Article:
In the following figure, we use SageMaker Data Wrangler to orchestrate data preparation tasks and SageMaker Canvas for model training. First, SageMaker Data Wrangler uses Amazon Location Service to convert ZIP codes available in the raw data into latitude and longitude features. Second, SageMaker Data Wrangler is able to coordinate sending thousands of photos to a SageMaker hosted endpoint for real-time inference, asking a uniform set of questions per scene. This results a rich array of features that describe characteristics observed in kitchens, bathrooms, home exteriors, and more. After data has been prepared by SageMaker Data Wrangler, a training data set is available in Amazon Simple Storage Service (Amazon S3). Using the S3 data as an input, SageMaker Canvas is able to train a model, in as little as 2–15 minutes, without writing any code.
Data transformation using SageMaker Data Wrangler
The following screenshot shows a SageMaker Data Wrangler workflow. The workflow begins with thousands of photos of homes stored in Amazon S3. Next, a scene detector determines the scene, such as kitchen or bathroom. Finally, a scene-specific set of questions are asked of the images, resulting in a richer, tabular dataset available for training.
The following is an example of the SageMaker Data Wrangler custom transformation code used to interact with the foundation model and obtain information about pictures of kitchens. In the preceding screenshot, if you were to choose the kitchen features node, the following code would appear:
As a security consideration, you must first enable SageMaker Data Wrangler to call your SageMaker real-time endpoint through AWS Identity and Access Management (IAM). Similarly, any AWS resources you invoke through SageMaker Data Wrangler will need similar allow permissions.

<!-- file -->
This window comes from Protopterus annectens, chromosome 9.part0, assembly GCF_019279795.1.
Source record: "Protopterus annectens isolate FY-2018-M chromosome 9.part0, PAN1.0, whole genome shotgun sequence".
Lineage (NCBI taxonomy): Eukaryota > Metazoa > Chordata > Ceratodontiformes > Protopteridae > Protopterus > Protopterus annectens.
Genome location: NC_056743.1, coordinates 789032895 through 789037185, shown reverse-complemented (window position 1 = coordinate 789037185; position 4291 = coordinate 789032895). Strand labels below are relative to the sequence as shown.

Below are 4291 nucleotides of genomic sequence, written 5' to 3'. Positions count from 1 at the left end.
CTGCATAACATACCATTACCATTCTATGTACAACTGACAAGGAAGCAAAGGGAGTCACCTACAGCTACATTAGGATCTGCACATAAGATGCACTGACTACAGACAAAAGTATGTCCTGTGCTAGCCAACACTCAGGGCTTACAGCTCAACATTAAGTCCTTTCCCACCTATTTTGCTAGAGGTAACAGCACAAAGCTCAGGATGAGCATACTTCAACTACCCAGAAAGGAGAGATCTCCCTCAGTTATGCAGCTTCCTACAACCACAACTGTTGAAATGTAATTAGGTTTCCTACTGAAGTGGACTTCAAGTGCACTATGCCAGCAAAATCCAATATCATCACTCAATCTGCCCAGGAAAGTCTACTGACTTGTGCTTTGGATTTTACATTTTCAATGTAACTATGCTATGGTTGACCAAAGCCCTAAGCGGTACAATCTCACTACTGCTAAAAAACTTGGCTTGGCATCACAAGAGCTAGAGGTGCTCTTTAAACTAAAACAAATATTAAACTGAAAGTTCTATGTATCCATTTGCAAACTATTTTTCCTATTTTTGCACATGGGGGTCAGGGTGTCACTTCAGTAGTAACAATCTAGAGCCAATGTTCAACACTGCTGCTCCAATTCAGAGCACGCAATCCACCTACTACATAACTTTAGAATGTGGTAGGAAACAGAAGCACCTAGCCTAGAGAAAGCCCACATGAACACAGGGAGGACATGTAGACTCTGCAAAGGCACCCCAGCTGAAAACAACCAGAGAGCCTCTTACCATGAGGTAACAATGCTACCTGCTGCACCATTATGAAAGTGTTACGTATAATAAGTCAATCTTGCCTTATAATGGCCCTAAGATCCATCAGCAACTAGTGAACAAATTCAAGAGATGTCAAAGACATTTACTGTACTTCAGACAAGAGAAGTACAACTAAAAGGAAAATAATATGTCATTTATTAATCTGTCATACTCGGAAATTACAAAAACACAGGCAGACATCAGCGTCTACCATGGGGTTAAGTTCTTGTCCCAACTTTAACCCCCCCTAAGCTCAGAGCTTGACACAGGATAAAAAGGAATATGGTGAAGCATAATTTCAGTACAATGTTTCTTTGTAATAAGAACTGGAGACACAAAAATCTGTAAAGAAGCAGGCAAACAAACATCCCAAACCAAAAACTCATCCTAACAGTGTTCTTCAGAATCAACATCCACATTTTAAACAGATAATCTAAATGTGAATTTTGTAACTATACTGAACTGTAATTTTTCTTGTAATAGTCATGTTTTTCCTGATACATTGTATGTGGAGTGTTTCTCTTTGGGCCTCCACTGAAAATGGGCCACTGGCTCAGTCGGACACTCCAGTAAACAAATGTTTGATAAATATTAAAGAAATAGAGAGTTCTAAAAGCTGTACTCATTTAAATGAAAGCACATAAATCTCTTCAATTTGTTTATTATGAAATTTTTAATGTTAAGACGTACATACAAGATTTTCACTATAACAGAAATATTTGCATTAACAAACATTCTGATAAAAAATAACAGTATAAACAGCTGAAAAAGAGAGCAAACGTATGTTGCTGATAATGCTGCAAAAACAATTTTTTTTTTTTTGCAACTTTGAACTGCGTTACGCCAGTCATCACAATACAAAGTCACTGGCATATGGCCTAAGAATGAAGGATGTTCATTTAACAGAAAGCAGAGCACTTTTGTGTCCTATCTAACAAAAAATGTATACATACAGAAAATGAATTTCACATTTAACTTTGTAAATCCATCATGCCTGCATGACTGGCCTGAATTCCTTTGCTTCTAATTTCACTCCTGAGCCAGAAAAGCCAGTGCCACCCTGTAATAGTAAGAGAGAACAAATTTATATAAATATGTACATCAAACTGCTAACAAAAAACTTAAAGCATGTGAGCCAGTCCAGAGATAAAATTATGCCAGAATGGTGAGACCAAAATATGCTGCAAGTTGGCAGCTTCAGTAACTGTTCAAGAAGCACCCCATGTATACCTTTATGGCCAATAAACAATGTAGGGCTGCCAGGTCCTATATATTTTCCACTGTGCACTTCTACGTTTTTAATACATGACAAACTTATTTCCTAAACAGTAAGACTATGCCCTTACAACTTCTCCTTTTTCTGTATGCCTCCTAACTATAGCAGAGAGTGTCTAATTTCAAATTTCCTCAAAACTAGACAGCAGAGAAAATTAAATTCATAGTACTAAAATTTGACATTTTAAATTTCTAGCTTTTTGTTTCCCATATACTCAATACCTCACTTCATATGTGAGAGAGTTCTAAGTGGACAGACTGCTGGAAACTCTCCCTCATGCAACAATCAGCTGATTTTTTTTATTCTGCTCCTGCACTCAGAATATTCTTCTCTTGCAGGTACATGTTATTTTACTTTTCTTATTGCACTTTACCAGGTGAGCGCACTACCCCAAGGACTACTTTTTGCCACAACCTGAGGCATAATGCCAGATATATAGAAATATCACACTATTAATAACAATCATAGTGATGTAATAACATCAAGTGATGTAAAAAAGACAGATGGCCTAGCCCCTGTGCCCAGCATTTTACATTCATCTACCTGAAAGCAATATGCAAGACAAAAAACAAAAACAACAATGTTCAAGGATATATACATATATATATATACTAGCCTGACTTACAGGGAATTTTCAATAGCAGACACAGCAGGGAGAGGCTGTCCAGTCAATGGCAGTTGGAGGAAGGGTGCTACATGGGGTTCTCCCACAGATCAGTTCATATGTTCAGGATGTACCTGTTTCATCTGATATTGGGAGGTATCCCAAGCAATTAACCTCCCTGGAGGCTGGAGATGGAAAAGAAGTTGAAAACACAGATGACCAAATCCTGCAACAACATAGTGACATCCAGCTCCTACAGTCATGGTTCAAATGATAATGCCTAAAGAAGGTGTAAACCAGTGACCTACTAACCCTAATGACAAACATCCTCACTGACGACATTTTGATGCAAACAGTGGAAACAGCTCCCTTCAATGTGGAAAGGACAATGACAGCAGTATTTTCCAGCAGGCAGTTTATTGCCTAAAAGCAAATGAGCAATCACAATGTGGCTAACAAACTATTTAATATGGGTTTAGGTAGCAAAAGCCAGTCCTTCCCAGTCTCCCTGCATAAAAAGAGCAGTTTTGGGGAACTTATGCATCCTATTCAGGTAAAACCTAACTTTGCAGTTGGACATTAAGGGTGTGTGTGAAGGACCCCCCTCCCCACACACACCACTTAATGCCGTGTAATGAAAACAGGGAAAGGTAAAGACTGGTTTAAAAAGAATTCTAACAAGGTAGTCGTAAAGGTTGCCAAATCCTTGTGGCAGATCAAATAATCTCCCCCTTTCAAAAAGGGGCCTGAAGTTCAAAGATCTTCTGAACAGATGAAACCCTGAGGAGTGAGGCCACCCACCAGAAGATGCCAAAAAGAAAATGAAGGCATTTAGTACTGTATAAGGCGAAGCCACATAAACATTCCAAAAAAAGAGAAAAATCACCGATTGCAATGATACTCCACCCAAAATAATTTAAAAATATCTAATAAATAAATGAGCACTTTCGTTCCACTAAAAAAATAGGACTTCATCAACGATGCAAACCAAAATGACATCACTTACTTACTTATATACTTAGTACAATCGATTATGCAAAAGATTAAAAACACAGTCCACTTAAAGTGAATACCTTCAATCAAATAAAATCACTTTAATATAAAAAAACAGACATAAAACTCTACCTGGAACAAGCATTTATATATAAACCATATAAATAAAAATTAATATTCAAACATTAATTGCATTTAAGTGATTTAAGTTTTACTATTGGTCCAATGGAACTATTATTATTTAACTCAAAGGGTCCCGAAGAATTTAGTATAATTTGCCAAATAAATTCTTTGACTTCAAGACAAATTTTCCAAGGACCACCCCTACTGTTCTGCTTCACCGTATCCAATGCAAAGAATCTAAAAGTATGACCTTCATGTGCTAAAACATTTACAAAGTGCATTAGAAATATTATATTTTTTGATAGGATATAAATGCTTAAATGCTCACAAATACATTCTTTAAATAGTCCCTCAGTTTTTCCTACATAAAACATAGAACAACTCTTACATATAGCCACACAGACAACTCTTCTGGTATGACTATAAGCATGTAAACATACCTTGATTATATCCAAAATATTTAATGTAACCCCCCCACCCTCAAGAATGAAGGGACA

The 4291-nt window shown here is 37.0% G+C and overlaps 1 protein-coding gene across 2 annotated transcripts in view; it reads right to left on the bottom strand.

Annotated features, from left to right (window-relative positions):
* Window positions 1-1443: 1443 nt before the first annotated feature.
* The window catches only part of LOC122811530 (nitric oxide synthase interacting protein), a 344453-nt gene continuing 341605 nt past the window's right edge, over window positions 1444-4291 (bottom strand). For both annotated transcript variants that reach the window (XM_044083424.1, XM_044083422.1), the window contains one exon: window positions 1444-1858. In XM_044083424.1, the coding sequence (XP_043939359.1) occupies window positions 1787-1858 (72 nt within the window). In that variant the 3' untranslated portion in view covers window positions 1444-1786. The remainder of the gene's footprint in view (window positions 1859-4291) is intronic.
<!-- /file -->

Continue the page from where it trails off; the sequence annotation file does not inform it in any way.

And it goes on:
Data structures before and after SageMaker Data Wrangler
In this section, we discuss the structure of the original tabular data and the enhanced data. The enhanced data contains new data features relative to this example use case. In your application, take time to imagine the diverse set of questions available in your images to help your classification or regression task. The idea is to imagine as many questions as possible and then test them to make sure they do provide value-add.
Structure of original tabular data
As described in the source GitHub repo, the sample dataset contains 535 tabular records including four images per property. The following table illustrates the structure of the original tabular data.
|Number of bedrooms||.|
|Number of bathrooms||.|
|Area (square feet)||.|
|Price||This is the target variable to be predicted.|
Structure of enhanced data
The following table illustrates the enhanced data structure, which contains several new features derived from the images.
|Number of bedrooms||.|
|Number of bathrooms||.|
|Area (square feet)||.|
|Latitude||Computed by passing original ZIP code into Amazon Location Service. This is the centroid value for the ZIP.|
|Longitude||Computed by passing original ZIP code into Amazon Location Service. This is the centroid value for the ZIP.|
|Does the bedroom contain a vaulted ceiling?||0 = no; 1 = yes|
|Is the bathroom expensive?||0 = no; 1 = yes|
|Is the kitchen expensive?||0 = no; 1 = yes|
|Price||This is the target variable to be predicted.|
Model training with SageMaker Canvas